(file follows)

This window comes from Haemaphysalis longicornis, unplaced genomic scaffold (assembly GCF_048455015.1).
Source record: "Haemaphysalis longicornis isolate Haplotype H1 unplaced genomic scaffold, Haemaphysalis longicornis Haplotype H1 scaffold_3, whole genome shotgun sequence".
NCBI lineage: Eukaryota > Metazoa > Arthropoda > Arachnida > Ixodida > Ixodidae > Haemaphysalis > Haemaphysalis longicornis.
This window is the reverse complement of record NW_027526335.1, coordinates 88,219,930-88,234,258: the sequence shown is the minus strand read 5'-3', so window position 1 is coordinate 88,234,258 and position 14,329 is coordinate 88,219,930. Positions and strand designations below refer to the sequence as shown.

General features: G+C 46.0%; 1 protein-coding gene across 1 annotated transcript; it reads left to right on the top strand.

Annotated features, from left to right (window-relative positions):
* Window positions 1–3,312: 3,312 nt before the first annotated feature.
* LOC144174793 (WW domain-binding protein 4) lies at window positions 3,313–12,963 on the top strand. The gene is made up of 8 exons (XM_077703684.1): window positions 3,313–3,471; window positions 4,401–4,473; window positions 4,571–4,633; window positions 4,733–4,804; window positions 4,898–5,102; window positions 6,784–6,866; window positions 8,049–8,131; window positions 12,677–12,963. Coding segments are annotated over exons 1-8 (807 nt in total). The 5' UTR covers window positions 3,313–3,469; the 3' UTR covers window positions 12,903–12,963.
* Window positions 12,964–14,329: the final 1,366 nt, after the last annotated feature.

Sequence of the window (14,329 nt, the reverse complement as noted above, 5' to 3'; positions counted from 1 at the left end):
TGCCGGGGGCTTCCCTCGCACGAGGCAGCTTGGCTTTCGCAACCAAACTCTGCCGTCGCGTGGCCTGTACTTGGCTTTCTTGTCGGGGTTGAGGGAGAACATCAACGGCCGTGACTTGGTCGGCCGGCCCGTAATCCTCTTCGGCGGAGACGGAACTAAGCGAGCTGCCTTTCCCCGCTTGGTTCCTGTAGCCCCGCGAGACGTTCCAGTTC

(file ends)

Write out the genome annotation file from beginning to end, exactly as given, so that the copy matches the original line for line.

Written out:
This window comes from Haemaphysalis longicornis, unplaced genomic scaffold (assembly GCF_048455015.1).
Source record: "Haemaphysalis longicornis isolate Haplotype H1 unplaced genomic scaffold, Haemaphysalis longicornis Haplotype H1 scaffold_3, whole genome shotgun sequence".
NCBI lineage: Eukaryota > Metazoa > Arthropoda > Arachnida > Ixodida > Ixodidae > Haemaphysalis > Haemaphysalis longicornis.
This window is the reverse complement of record NW_027526335.1, coordinates 88,219,930-88,234,258: the sequence shown is the minus strand read 5'-3', so window position 1 is coordinate 88,234,258 and position 14,329 is coordinate 88,219,930. Positions and strand designations below refer to the sequence as shown.

General features: G+C 46.0%; 1 protein-coding gene across 1 annotated transcript; it reads left to right on the top strand.

Annotated features, from left to right (window-relative positions):
* Window positions 1–3,312: 3,312 nt before the first annotated feature.
* LOC144174793 (WW domain-binding protein 4) lies at window positions 3,313–12,963 on the top strand. The gene is made up of 8 exons (XM_077703684.1): window positions 3,313–3,471; window positions 4,401–4,473; window positions 4,571–4,633; window positions 4,733–4,804; window positions 4,898–5,102; window positions 6,784–6,866; window positions 8,049–8,131; window positions 12,677–12,963. Coding segments are annotated over exons 1-8 (807 nt in total). The 5' UTR covers window positions 3,313–3,469; the 3' UTR covers window positions 12,903–12,963.
* Window positions 12,964–14,329: the final 1,366 nt, after the last annotated feature.

Sequence of the window (14,329 nt, the reverse complement as noted above, 5' to 3'; positions counted from 1 at the left end):
TGCCGGGGGCTTCCCTCGCACGAGGCAGCTTGGCTTTCGCAACCAAACTCTGCCGTCGCGTGGCCTGTACTTGGCTTTCTTGTCGGGGTTGAGGGAGAACATCAACGGCCGTGACTTGGTCGGCCGGCCCGTAATCCTCTTCGGCGGAGACGGAACTAAGCGAGCTGCCTTTCCCCGCTTGGTTCCTGTAGCCCCGCGAGACGTTCCAGTTC